The three other morning parallel sessions focused on current real-world challenges in bringing better medical solutions to patients. The session titled ‘Adapting and Reshaping Medicine for an Ageing Population’ addressed the fact that three million people in the Netherlands are already over the age of 65 years and face much greater challenges in maintaining good health than the younger population. The speakers, each of whom approached the challenges from a different angle, contributed to a valuable discussion about how the challenges could be met. Professor Sven Stegemann of Graz University of Technology provided a holistic overview of the patient experience in which key issues such as treatment adherence were addressed. Professor Eline Slagboom from Leiden University Medical Center highlighted the need for ageing biomarkers to monitor health across the life course and bring about lifestyle interventions, while Dr. Paul Jansen from the Expertise Centre for Pharmacotherapy in Old Persons (EPHOR) at UMC Utrecht provided his perspective of the difficulties general practitioners experience when prescribing medicines to patients suffering from multiple conditions and who therefore have to take multiple medicines simultaneously. Emphasis on the need to improve geriatric care was reflected in the Partnerships MeetUp keynote speech by Tomas Salmonson.
Crossing borders: moving towards One Health
The second session focused on the ‘One Health’ approach to designing and implementing programs, policies, legislation and research in which multiple sectors – for example, the human health and veterinary sectors – communicate and work together to achieve better public health outcomes. The first part of the discussion focused on understanding the scope of One Health – notably on the position different research fields and stakeholders take and the challenges faced. The conclusion was that one of the biggest challenges is setting up effective public-private partnerships to work together on One Health research.
The second half of this session focused on antimicrobial resistance (AMR), one of the areas in which the One Health approach is particularly relevant. The enormous impact of AMR was highlighted, and solutions were discussed to steer new research initiatives in the right direction by involving academia, industry and governments globally – crossing borders to find new international funding strategies, creating new public and private partnerships, and bridging different scientific disciplines.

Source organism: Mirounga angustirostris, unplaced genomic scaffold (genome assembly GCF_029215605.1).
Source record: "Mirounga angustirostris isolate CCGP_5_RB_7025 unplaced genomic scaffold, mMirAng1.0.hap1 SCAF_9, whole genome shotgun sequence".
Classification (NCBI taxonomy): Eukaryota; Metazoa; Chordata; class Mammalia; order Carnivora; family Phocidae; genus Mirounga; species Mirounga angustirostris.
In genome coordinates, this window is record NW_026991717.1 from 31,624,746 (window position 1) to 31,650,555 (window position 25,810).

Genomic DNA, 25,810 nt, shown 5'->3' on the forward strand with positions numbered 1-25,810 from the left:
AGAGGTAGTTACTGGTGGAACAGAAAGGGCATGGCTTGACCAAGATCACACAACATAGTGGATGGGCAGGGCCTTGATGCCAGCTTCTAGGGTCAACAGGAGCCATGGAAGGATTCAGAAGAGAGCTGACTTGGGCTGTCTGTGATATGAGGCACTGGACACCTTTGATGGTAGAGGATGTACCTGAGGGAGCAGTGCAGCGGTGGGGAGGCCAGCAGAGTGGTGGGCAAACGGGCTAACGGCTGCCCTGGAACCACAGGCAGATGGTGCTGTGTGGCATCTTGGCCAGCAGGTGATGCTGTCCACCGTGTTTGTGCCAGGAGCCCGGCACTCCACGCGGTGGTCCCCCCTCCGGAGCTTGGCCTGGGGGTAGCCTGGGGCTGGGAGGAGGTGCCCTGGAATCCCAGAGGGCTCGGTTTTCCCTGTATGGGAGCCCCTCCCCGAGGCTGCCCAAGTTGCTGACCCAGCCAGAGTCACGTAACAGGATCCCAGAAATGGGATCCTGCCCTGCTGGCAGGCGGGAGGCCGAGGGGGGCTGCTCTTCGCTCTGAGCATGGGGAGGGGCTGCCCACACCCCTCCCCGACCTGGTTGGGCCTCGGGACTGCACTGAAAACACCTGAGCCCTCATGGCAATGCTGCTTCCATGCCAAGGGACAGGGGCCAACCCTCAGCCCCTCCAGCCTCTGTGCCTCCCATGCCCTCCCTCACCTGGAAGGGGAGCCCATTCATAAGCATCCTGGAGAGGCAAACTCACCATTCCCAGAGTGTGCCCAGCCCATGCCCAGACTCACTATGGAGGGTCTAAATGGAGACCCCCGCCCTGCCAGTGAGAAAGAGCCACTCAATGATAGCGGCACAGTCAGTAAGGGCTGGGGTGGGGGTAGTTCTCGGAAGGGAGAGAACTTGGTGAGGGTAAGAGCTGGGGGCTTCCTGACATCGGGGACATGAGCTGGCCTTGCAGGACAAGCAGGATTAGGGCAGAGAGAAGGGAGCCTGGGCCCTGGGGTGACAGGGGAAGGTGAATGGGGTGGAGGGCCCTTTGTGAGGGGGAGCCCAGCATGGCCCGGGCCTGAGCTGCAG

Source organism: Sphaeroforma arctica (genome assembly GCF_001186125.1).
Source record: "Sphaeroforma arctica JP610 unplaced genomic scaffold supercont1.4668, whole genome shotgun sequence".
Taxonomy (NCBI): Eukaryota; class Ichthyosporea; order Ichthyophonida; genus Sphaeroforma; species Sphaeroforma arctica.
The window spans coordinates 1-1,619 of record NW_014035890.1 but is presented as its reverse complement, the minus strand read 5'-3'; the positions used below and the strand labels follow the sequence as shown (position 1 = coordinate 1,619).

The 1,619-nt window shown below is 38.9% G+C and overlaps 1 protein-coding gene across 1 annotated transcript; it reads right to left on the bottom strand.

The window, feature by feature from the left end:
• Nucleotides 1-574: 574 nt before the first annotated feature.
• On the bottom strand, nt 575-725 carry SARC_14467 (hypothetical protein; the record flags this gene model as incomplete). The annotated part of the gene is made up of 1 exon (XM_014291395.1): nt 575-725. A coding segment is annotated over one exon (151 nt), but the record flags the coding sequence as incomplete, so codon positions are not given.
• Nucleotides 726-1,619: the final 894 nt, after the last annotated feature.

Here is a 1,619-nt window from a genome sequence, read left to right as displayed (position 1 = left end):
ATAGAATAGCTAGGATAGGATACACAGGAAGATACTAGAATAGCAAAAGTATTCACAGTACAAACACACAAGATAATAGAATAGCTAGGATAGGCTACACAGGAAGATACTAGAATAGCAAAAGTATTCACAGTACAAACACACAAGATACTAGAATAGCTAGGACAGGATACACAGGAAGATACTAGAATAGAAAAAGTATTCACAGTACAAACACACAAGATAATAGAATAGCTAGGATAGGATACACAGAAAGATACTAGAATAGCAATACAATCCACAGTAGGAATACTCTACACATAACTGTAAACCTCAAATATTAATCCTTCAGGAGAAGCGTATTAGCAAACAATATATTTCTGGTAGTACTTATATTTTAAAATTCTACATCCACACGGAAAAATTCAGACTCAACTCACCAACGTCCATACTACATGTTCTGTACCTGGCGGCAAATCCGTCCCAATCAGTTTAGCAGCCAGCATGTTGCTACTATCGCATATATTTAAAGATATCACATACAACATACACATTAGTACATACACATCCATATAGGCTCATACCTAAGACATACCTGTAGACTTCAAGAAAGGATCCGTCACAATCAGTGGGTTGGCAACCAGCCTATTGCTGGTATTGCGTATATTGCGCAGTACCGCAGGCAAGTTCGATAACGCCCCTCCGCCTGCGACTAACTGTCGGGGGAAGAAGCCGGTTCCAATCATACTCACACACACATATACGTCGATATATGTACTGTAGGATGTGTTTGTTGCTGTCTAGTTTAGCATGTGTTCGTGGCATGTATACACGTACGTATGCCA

Afternoon Parallel Sessions – Essentials for Successful Collaborative Innovation
With the morning sessions highlighting the importance of collaboration in bringing better solutions for patients, the afternoon sessions, which followed the keynote speech from Dr. Tomas Salmonson described earlier, focused on what is needed to create effective collaborations under the theme ‘Essentials for Successful Collaborative Innovation’
Post-innovation Innovation: Platforms for Drug Repurposing
The first session discussed the necessary conditions for breathing new life into old or dormant drug (development) compounds. Speakers from different types of organization – Adrian Freeman from pharma company AstraZeneca, Jean-Pierre Paccaud from the Global Antibiotic R&D Partnership (GARDP), Vincent van der Wel from the not-for-profit Fair Medicine Foundation, and Joris Langedijk from the Brabers Corporate Counsel consultancy – presented different models for drug repurposing. The many case studies they presented highlighted the fact that repurposing can provide a shortcut to meeting medical needs, and that this ‘post-innovation’ innovation can be realized in many different ways – from purely serendipitous to rational strategic data mining. However, it was also concluded that cost and effort of doing so are often underestimated, and that successful repurposing relies on legal, financial and regulatory frameworks and on sufficient funding for new (pre)clinical studies.
Why, How and What you Win when you Involve Patients
Another parallel session, moderated by senior advisor at PGOsupport Annemiek van Rensen, focused on the benefits of involving patients in setting research agendas by answering three simple questions: why do you win, how do you win, and what do you win?
According to speakers Jane Taylor and Harrie Weinans from the Innovative Medicines Initiative (IMI) APPROACH project, why you win is because patients can add valuable knowledge, experience and perspectives to research projects.
How you win, they explained, is by acknowledging the different roles patients can fulfill, such as advising, reviewing or co-producing research agendas and project proposals.
And finally, they explained that what you win is greater participation in clinical trials through more patient-friendly clinical protocols and better patient information – for example, newsletters written by and for patients or discussions based on individual patient experiences that create focus and thereby increase the impact of the research.
Consortia Branding: How to Connect to Stakeholders?